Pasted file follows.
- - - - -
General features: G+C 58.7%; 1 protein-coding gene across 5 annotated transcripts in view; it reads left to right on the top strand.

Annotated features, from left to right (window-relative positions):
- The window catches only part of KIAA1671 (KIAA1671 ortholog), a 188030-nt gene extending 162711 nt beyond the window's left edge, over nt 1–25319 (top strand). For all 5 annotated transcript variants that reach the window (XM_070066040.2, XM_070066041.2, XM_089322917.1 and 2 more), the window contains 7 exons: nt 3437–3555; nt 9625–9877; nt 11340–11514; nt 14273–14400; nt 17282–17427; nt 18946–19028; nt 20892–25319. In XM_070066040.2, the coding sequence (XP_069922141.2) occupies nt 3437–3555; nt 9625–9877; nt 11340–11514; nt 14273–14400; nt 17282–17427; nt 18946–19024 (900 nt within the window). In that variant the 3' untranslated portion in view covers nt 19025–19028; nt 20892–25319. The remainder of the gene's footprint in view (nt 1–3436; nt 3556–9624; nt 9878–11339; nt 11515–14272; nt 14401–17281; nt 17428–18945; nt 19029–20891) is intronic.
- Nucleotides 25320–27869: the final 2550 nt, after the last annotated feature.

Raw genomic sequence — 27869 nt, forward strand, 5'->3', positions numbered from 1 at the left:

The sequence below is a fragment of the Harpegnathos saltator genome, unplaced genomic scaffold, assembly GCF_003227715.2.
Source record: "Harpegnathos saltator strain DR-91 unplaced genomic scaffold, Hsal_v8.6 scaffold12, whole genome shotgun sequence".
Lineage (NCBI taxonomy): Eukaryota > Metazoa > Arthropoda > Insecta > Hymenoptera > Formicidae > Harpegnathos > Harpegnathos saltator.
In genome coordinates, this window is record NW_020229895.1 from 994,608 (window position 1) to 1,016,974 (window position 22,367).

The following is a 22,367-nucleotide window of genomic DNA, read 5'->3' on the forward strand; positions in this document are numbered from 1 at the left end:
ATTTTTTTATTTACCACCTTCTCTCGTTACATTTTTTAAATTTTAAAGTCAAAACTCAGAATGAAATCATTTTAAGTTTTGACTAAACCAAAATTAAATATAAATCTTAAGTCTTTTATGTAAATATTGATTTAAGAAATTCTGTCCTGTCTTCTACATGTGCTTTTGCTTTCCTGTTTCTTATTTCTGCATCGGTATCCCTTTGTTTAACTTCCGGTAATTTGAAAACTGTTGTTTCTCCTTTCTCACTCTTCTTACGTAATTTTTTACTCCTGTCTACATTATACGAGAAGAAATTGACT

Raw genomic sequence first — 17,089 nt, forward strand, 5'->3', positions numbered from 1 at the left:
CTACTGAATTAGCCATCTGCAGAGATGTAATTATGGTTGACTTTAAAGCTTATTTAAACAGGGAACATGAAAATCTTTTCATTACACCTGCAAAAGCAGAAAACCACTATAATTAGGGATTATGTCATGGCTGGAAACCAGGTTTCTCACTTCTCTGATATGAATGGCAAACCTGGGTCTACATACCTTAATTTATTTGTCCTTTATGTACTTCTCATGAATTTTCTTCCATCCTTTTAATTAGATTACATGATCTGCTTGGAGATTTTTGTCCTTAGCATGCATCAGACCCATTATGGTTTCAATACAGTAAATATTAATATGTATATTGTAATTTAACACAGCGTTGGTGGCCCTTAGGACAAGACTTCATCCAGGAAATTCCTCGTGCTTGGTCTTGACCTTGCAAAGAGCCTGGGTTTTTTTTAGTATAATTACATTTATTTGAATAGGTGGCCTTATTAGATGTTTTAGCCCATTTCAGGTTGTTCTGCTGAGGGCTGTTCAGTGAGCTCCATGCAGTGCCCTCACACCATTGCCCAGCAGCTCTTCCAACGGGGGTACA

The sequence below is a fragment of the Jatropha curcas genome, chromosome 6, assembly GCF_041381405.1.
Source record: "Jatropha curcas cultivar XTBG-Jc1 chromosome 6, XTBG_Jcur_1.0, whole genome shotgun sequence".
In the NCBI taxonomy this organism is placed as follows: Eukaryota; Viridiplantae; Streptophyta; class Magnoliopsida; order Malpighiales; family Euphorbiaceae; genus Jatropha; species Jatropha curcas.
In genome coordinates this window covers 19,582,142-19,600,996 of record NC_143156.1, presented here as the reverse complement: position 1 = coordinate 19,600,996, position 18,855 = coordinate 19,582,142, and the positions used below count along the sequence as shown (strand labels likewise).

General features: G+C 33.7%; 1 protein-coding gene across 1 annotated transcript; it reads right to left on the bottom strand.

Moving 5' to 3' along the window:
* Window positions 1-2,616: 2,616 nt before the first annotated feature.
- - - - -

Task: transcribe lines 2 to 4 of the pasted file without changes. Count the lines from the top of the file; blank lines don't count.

Annotated features, from left to right (window-relative positions):
- The window catches only part of KIAA1671 (KIAA1671 ortholog), a 188030-nt gene extending 162711 nt beyond the window's left edge, over nt 1–25319 (top strand). For all 5 annotated transcript variants that reach the window (XM_070066040.2, XM_070066041.2, XM_089322917.1 and 2 more), the window contains 7 exons: nt 3437–3555; nt 9625–9877; nt 11340–11514; nt 14273–14400; nt 17282–17427; nt 18946–19028; nt 20892–25319. In XM_070066040.2, the coding sequence (XP_069922141.2) occupies nt 3437–3555; nt 9625–9877; nt 11340–11514; nt 14273–14400; nt 17282–17427; nt 18946–19024 (900 nt within the window). In that variant the 3' untranslated portion in view covers nt 19025–19028; nt 20892–25319. The remainder of the gene's footprint in view (nt 1–3436; nt 3556–9624; nt 9878–11339; nt 11515–14272; nt 14401–17281; nt 17428–18945; nt 19029–20891) is intronic.
- Nucleotides 25320–27869: the final 2550 nt, after the last annotated feature.